Fascist Parley Compromises on Jews
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Fascist Parley Compromises on Jews

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Representatives of sixteen Fascist organizations from fourteen countries meeting here at the first international conference on Fascism today had unanimously adopted a resolution asking each land to treat the Jewish question on the principle of national sovereignty.

In an impassioned attack upon the Jews, Jan Motza, leader of the Rumanian Iron Guard delegation, made a demand for an extreme anti-Semitic stand. The Italians, under whose auspices the conference was called, were leaders in the more moderate Jewish policy that was adopted by the congress.

The resolution stated that “the Jewish question cannot be converted into a universal and wholesale campaign of hatred against the Jews.”


When the Fascist congress threatened to break up because of the stand forced upon it by Eugenio Coseleschi, Italian chairman, aided by General Owen O’Duffy, leader of the Irish Blue Shirts, the following was added to the resolution to appease the Danish, Rumanian and Norwegian Fascists, who are under the influence of the German Nazis:

“On the other hand, many Jewish individuals and groups are living like arrogant conquerors, injuring the moral and material interests of the country harboring them, constituting a sort of state within a state, advantageously profiting by all benefits and refusing all duties.


“Secondly, there is a gross Jewish tendency towards elements conducive to international revolution. This conference proclaims war against these elements and is ready to combat them.”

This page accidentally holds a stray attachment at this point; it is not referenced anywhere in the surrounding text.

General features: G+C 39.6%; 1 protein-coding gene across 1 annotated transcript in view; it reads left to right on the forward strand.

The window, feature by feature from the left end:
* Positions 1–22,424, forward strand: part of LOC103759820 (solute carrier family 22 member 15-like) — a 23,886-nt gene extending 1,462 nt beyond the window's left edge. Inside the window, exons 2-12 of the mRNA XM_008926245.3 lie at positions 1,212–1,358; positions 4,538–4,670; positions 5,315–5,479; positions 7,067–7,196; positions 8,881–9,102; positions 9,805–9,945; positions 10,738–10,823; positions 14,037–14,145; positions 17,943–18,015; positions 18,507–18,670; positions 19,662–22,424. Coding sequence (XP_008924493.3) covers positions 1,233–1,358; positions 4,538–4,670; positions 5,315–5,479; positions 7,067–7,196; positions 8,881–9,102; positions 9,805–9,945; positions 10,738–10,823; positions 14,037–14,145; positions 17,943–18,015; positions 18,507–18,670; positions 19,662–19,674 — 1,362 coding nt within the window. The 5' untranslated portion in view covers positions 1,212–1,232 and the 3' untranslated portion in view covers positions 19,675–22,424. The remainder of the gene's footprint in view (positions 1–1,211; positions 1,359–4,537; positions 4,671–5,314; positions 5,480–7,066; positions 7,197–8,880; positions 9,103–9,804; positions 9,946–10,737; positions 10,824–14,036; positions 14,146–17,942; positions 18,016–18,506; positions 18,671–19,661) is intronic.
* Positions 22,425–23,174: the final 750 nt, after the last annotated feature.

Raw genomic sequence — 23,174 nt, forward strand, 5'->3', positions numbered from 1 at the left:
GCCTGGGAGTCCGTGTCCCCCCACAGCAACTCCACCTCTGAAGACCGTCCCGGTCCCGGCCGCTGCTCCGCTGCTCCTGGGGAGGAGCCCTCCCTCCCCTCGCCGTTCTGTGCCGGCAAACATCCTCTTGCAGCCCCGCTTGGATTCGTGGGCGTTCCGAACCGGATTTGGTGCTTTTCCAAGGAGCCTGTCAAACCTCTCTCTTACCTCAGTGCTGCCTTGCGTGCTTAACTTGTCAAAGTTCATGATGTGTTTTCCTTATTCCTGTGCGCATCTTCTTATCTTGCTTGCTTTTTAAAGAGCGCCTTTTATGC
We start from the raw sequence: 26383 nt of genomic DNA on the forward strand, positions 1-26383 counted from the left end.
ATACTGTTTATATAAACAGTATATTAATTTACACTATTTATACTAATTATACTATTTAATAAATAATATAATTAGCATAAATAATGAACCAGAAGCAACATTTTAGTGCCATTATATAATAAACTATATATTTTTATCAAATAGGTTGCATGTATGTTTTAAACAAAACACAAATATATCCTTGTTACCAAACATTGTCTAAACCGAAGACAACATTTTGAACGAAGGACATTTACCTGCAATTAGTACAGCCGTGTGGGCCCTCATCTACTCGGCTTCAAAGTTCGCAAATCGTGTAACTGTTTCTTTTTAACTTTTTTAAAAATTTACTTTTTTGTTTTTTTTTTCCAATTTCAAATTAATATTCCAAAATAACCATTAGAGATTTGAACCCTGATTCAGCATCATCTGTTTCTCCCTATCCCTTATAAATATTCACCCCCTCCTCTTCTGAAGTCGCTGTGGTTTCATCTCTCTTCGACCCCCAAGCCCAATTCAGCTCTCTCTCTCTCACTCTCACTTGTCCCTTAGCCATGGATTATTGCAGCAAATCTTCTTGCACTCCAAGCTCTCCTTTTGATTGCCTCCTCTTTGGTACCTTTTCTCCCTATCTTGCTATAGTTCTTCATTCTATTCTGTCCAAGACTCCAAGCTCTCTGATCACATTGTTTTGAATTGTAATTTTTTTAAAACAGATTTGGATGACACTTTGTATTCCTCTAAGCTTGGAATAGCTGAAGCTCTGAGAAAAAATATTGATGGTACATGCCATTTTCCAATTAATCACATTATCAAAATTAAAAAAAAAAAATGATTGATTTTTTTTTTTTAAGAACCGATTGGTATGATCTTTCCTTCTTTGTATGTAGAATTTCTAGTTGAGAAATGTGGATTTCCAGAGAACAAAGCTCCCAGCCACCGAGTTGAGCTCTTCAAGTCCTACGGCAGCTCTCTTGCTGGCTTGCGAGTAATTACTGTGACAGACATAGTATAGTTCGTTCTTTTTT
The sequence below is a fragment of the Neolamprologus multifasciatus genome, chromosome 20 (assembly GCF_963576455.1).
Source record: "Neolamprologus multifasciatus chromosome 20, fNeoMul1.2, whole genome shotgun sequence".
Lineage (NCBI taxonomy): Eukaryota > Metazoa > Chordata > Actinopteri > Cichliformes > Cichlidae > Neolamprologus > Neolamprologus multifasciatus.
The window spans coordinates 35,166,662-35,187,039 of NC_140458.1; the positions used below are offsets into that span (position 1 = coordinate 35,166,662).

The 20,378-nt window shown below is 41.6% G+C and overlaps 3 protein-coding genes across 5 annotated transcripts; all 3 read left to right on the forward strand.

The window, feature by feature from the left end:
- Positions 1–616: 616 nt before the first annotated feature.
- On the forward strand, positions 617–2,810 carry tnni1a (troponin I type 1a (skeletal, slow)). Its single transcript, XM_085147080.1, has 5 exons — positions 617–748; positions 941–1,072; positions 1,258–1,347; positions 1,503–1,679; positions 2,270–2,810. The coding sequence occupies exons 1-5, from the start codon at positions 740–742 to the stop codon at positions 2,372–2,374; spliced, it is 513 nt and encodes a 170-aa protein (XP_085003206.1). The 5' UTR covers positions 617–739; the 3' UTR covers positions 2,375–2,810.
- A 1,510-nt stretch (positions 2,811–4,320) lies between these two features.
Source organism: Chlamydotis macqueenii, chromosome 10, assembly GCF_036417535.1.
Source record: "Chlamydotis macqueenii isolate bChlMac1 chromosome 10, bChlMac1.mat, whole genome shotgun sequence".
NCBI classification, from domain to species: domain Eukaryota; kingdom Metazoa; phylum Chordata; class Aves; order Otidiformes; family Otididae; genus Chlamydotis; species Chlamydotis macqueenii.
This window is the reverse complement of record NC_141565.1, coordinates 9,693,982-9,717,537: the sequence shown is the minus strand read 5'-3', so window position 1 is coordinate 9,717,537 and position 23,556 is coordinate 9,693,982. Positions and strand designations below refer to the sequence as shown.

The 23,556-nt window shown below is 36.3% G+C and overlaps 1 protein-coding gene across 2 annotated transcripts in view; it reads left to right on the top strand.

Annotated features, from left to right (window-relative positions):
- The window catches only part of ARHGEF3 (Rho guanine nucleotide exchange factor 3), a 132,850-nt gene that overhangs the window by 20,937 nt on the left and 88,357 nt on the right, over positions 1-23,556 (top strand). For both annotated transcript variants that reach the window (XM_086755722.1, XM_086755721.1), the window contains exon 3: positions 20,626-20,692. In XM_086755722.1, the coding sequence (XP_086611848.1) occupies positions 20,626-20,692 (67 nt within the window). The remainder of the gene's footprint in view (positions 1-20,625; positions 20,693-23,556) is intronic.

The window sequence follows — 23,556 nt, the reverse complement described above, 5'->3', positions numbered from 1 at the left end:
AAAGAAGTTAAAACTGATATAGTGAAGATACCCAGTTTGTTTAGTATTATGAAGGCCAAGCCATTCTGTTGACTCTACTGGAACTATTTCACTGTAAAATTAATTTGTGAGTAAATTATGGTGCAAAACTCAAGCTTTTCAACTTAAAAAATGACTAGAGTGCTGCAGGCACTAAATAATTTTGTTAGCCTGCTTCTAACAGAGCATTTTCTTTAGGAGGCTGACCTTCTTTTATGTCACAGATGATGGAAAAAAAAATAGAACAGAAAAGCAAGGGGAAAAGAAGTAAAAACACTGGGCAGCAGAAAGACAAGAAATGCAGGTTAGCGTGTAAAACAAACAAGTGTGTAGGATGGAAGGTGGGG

In his speech attacking the Jews, Motza declared: “They are making our life impossible in Rumania.” He also accused the Jews of “fostering greed and egoism.” Judaism and Freemasonry, he declared, “are allied against Christianity.”

Only twenty-six delegates in all attended the congress. The organizations they represented were, for the most part, groups of no great standing either internationally or in their own countries.


With the objection of the Nazi-minded delegates to the original resolution against any action against the Jews, the resolution was tabled as a result of action by the French, Danish and Belgian delegations. The resolution, as it was finally adopted, was passed after a long debate.

The agenda of the conference, first of its kind, called for a united program of action against “liberalism and Marxism.”

A greeting was telegraphed by the conference to Premier Mussolini, hailing him for his Fascist triumphs.

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